But just because Zólupez batches are now measured in barrels rather than gallons, and they’re available throughout Utah and Idaho, doesn’t mean the beers are straying from the original ideals.
“I’m intimately involved in the (brewing) process,” Chávez explains. “It’s not a situation where we’re saying, ‘here it is, do this for us.’ These are my recipes and I’ve been involved every step of the way.”
It’s an important point, especially considering Zólupez is Utah’s only Latino-owned craft brewery and one of the few in the country. A 2018 benchmarking survey by the Brewers Association found that only 2.4% of U.S. breweries are Hispanic- or Latino-owned. Additionally, just 4% of respondents reported employing a Hispanic or Latino brewer.
Listen For More…
To hear Chávez share his thoughts on diversity and inclusiveness in the beer industry, and what everyday beer drinkers can do to promote these tenets, please listen to the Utah Beer News Podcast. The discussion on diversity begins at the 45:17 mark.
“Javier’s boundless energy and attention to every last detail are tremendous assets as he establishes the nucleus of what promises to become a rapidly rising star in the Utah craft community,” says Jeremy Ragonese, Uinta Brewing’s president. “In an industry full of skilled and creative entrepreneurs, he stands apart for his vision, tenacity, and character, which are the major reasons why we wanted to work with him on bringing the Zólupez brands to a wider audience.”
Though COVID-19 slowed Zólupez, as it did with most breweries, it didn’t kill it. In fact, once business gets back to some semblance of normal, Zólupez plans to return to the blueprints it created earlier this year and move forward with building a larger brewery of its own.
“Building a larger facility, that’s very much part of our goal,” Chávez says. “With fresh beers on tap, and always being creative. Coming up with new stuff that’s artisanal, that’s part of our heritage, and that’s fun.”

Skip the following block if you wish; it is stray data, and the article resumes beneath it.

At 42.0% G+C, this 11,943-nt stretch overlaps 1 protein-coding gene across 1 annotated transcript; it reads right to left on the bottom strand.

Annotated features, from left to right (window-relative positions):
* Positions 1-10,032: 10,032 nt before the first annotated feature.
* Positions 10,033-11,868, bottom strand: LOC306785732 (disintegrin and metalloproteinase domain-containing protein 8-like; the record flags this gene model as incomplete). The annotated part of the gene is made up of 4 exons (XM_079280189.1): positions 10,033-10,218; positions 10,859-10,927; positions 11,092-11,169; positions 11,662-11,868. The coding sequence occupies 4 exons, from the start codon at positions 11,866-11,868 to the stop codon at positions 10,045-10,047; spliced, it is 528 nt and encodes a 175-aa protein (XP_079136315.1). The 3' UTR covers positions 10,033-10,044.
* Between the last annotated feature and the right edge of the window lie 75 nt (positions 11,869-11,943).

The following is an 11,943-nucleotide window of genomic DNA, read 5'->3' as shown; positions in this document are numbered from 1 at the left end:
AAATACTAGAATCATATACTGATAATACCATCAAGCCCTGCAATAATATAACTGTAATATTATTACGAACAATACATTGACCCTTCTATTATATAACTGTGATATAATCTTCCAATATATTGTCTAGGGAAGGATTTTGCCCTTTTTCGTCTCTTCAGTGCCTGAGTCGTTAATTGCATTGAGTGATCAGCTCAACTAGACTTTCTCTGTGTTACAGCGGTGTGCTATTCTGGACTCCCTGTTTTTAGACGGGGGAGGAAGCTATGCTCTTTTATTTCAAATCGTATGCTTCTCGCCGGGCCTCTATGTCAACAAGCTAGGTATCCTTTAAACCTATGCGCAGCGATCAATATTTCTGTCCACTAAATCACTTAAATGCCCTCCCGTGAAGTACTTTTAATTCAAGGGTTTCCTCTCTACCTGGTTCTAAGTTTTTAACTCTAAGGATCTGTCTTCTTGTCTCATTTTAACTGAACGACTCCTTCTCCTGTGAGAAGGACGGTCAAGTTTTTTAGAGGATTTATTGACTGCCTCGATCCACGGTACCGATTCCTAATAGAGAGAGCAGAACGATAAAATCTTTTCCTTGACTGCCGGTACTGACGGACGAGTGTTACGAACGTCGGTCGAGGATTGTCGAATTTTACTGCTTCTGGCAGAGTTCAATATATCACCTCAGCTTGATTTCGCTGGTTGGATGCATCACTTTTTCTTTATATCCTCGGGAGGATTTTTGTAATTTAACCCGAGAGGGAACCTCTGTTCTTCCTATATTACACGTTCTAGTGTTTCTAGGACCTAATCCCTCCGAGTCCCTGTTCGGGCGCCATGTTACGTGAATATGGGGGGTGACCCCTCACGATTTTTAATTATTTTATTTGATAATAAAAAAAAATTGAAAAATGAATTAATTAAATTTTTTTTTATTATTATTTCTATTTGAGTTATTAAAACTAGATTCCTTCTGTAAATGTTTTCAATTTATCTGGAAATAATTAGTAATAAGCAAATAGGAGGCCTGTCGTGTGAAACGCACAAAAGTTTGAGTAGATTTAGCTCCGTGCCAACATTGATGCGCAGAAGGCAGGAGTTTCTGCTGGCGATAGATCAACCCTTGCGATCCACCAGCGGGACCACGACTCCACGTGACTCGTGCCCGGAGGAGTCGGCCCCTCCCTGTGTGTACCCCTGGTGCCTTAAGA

About Zólupez Beer Company
Cerveza Zólupez Beer Company sold its first bottle of beer in November 2018. And when it did, the Ogden brewery epitomized the term “small-batch beer.” Javier Chávez Jr., a brewer with a law degree, opened Zólupez brewing five gallons of beer at a time.
Chávez, born and raised in Ogden, sought to brew beers that paid homage to his Mexican heritage. Zólupez beers, therefore, include ingredients that honor the culture of his parents and grandparents.
In 2019, Zólupez teamed up with Uinta Brewing to help expand production and distribution. In the weeks prior to COVID-19, Chávez had identified a location he plans to open his own larger brewery and brewpub.
Cerveza Zólupez Beer Company
- Opened: Nov. 3, 2018
- Notable: When it opened, Zólupez Beer Company became Utah’s smallest professional brewery, brewing and bottling five gallons at a time. The Ogden nano-brewery focused on brewing beers that paired well with Mexican food, as well as honoring Mexico’s culture and traditions. Chávez, who is a licensed lawyer, received unwavering support from his parents, who own restaurants in the Ogden area. But, he says, he promised his mother that he’d always keep his law license active.
- Website: https://zolupez.com/
- Social Media: Facebook, Instagram, Twitter